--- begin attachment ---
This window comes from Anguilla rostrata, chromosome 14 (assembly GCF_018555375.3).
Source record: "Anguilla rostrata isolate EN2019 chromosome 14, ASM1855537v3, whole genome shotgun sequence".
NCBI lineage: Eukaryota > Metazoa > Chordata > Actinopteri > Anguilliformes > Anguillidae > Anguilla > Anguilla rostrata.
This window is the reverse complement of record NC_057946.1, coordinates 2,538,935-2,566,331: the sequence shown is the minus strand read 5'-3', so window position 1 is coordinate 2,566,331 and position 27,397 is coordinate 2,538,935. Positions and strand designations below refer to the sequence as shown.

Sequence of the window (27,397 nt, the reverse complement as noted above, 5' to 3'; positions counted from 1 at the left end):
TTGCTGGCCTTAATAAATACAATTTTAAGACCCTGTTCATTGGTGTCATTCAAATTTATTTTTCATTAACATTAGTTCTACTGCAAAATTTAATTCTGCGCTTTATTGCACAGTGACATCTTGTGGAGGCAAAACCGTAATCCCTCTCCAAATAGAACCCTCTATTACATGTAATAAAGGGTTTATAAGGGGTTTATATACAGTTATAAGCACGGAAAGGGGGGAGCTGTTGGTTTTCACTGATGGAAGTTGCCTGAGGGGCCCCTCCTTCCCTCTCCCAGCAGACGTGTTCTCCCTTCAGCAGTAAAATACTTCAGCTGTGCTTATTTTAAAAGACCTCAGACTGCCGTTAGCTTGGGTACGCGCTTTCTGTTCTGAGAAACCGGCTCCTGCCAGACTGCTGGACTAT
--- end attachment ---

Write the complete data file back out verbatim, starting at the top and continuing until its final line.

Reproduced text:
This window comes from Anguilla rostrata, chromosome 14 (assembly GCF_018555375.3).
Source record: "Anguilla rostrata isolate EN2019 chromosome 14, ASM1855537v3, whole genome shotgun sequence".
NCBI lineage: Eukaryota > Metazoa > Chordata > Actinopteri > Anguilliformes > Anguillidae > Anguilla > Anguilla rostrata.
This window is the reverse complement of record NC_057946.1, coordinates 2,538,935-2,566,331: the sequence shown is the minus strand read 5'-3', so window position 1 is coordinate 2,566,331 and position 27,397 is coordinate 2,538,935. Positions and strand designations below refer to the sequence as shown.

Sequence of the window (27,397 nt, the reverse complement as noted above, 5' to 3'; positions counted from 1 at the left end):
TTGCTGGCCTTAATAAATACAATTTTAAGACCCTGTTCATTGGTGTCATTCAAATTTATTTTTCATTAACATTAGTTCTACTGCAAAATTTAATTCTGCGCTTTATTGCACAGTGACATCTTGTGGAGGCAAAACCGTAATCCCTCTCCAAATAGAACCCTCTATTACATGTAATAAAGGGTTTATAAGGGGTTTATATACAGTTATAAGCACGGAAAGGGGGGAGCTGTTGGTTTTCACTGATGGAAGTTGCCTGAGGGGCCCCTCCTTCCCTCTCCCAGCAGACGTGTTCTCCCTTCAGCAGTAAAATACTTCAGCTGTGCTTATTTTAAAAGACCTCAGACTGCCGTTAGCTTGGGTACGCGCTTTCTGTTCTGAGAAACCGGCTCCTGCCAGACTGCTGGACTAT